HAGATNA, Guam (AP)—A descendant of a Spanish Jesuit missionary, who was killed on Guam in 1684, has traveled from Spain to Guam in the spirit of prayer, reconciliation and friendship.
Nearly 330 years after a Chamorro uprising killed Father Manuel de Solórzano, his descendant, Manuel López Casquete, brought the missionary’s skull and pages of original letters he wrote while on Guam to the island.
University of Guam anthropology Professor David Atienza, who has been conducting research about Solórzano, said three machete cuts in the skull are visible, which are consistent with accounts of his death.
Other Jesuit missionaries, who were on Guam at the time of his death, sent Solórzano’s skull back to Spain.
Casquete, who arrived on Guam Sunday, returned to the island to retrace his ancestor’s footsteps. Academic researchers Andres Oyola Fabian and Jose Maria Oyola Perez, also from Spain, are accompanying Casquete on his trip.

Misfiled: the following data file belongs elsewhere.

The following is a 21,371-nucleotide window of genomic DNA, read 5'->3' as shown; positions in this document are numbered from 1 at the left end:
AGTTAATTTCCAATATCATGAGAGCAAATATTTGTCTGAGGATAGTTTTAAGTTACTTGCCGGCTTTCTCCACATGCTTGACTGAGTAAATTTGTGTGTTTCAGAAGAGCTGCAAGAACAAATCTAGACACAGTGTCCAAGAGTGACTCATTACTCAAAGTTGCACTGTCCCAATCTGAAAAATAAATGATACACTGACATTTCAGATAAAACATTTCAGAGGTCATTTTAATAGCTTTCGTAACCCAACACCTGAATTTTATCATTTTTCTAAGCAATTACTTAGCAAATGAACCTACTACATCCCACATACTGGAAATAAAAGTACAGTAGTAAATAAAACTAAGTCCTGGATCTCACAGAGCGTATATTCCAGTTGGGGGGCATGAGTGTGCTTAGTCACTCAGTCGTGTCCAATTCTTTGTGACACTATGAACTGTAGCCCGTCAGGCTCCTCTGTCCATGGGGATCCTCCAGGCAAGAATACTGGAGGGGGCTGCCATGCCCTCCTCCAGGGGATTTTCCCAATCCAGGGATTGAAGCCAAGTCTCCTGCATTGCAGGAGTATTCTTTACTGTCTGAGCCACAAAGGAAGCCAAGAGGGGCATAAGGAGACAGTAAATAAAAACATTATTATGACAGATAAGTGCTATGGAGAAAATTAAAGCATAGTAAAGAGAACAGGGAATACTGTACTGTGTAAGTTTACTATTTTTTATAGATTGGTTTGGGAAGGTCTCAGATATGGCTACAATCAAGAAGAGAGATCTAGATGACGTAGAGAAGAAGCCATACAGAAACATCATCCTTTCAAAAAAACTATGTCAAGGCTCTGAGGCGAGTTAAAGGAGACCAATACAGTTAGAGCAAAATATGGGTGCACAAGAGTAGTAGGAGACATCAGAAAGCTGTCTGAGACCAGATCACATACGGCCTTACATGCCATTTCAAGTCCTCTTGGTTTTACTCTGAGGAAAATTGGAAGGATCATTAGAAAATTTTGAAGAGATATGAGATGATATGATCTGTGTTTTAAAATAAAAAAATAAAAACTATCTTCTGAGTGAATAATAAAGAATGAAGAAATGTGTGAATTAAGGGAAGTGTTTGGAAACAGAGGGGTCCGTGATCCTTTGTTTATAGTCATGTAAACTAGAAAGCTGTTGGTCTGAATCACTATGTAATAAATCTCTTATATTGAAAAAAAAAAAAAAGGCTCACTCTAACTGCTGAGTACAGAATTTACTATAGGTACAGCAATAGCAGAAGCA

“We came here not to recall wounds, but to heal them,” Casquete said. “I cannot feel hate, but in fact, the exact opposite.”
Hope Cristobal, who facilitated a press conference at the archdiocese’s Chancery office, said the skull’s arrival on Guam marks the first time in island history that a relic shows how Chamorro people fought back during the Spanish-Chamorro War, which began in 1671.
The only accounts of the war have been from Jesuit letters, Atienza said.
The skull will be on display at several events during the week, including: a round-table discussion at the Cathedral-Basilica, from 6:30 to 8:30 p.m. on Friday, and a round table at UOG on Saturday, from 11 a.m. until 1 p.m. The public is invited to attend all events.
Bringing Casquete, Fabian and Perez to Guam has been in the works since August 2013, Atienza said.
The trip has already been an emotional one, Casquete said.
“(Returning to Guam with the skull) is a very important moment,” he said. “It was a very emotional moment when we were landing. We want to make part of a history bigger than us.”
Casquete, Fabian and Perez will be visiting Guam until Jan. 5, 2015, and when they leave, Solórzano’s skull will return to Spain with them.
According to a release by the archdiocese’s Chancery office, taking pictures and videos of the skull is prohibited.
Restrictions by the International Council of Museums, the American Alliance of Museums, and Guam’s State Historical Preservation Office prevent photos and videos of human remains.